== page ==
Environmental Protection Agency
The Obama administration’s “Clean Water Rule” was designed to control pollution in approximately 60% of the country’s bodies of water. The Rule primarily extended current federal regulations to smaller bodies of water, requiring that pollution of rivers and wetlands be held to the same environmental penalties as larger bodies of water. However, the Trump administration has suspended enforcement of the regulation for two years. During that time, they will re-consider the definition of “waters of the United States.” The Trump administration intends to release a new version this year.
The Environmental Protection Agency (“EPA”) recently issued a guidance memorandum withdrawing the decades-old “once in, always in” policy. The policy prohibited facilities once considered to be major sources of emissions of hazardous air pollutants to be later reclassified. These facilities are always subject to the class Maximum Achievable Control Technology (“MACT”) standards, regardless of any newly implemented processes or controls that reduce emissions.
However, the EPA found that the policy was established upon an incorrect interpretation of the Clean Air Act. Facilities may now be reclassified as “area sources” if their emissions fall below the threshold and will be subject to less strict standards.
Under the Obama Administration, the EPA passed Greenhouse Gas Emissions and Fuel Efficiency Standards for Medium-Duty and Heavy-Duty Vehicles. The regulation aimed to reduce climate change-causing emissions from the transportation sector, particularly the pollution caused by trucks. However, following the voiced concerns of stakeholders in the glider and trailer industry, the Trump Administration has issued a notice of repeal of emission requirements for glider vehicles, glider engines, and glider kits.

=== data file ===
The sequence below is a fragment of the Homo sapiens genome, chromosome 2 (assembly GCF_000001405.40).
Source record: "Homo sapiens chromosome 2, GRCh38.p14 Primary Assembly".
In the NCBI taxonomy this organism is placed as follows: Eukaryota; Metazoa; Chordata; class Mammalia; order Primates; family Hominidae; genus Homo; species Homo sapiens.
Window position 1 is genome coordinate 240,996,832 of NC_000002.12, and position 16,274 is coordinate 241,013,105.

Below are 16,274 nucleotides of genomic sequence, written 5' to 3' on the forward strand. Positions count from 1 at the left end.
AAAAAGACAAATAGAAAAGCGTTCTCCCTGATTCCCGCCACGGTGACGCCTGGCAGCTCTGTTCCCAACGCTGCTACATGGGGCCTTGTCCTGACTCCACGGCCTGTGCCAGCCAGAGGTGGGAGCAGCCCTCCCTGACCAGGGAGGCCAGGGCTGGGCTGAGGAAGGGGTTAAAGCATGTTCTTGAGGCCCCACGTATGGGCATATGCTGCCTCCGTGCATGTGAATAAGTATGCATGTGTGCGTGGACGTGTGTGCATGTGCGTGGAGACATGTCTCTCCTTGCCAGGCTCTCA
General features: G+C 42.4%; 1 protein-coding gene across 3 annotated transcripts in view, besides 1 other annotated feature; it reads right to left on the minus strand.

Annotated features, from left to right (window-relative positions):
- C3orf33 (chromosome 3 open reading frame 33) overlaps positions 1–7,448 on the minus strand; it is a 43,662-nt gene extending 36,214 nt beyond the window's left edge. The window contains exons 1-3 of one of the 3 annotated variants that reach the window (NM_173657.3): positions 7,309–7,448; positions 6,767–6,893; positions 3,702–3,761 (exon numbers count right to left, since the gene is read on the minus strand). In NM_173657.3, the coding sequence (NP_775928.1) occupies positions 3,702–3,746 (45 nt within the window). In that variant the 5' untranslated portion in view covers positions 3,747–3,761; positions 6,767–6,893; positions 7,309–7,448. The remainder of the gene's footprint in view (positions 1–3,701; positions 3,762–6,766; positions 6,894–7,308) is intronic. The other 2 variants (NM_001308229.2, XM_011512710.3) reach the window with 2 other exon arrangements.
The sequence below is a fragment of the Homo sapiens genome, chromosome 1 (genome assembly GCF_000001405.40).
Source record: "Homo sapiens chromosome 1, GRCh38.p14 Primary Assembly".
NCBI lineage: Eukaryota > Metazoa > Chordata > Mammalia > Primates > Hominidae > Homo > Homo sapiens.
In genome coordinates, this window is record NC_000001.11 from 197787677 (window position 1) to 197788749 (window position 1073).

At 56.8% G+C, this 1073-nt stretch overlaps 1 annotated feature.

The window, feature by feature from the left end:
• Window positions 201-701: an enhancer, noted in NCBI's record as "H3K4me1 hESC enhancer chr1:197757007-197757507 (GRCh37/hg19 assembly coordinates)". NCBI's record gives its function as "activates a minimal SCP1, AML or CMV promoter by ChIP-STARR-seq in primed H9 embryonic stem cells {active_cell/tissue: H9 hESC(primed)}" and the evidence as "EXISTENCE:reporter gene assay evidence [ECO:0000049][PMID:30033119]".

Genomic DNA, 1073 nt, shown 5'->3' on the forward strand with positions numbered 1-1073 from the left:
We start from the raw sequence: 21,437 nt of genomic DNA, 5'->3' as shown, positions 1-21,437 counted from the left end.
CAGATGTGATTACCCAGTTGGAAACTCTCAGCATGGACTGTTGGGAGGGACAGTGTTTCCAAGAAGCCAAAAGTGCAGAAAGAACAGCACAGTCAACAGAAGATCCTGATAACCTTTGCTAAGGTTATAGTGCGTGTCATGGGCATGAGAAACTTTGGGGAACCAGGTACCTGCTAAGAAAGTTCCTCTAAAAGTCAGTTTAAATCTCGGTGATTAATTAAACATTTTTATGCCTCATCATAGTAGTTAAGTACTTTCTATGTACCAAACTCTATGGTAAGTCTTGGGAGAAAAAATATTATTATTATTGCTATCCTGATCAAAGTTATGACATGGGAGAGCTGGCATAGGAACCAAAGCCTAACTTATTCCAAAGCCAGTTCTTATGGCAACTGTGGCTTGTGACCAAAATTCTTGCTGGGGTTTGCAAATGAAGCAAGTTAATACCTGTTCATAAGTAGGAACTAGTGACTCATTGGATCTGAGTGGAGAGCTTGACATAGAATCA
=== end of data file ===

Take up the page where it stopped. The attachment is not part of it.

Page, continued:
In October 2017, the Environmental Protection Agency (“EPA”) launched the Smart Sectors Program, a program that creates a collaborative partnership between the EPA and regulated sectors such as the automotive, agriculture, and mining industries. The program provides a platform for the EPA and regulated sectors to collectively develop approaches to protect the environment, public health, and the economy.
Power plants generate a residue after burning coal called coal ash, more formally known as coal combustion residuals (CCRs). In October 2015, the Environmental Protection Agency (EPA) established national guidelines to address the environmental dangers and health risks of coal ash. In May, nearly two years after the rule regulating the disposal of CCRs from electric utilities came into effect, industry officials petitioned the EPA to reconsider the rule, claiming adverse effects.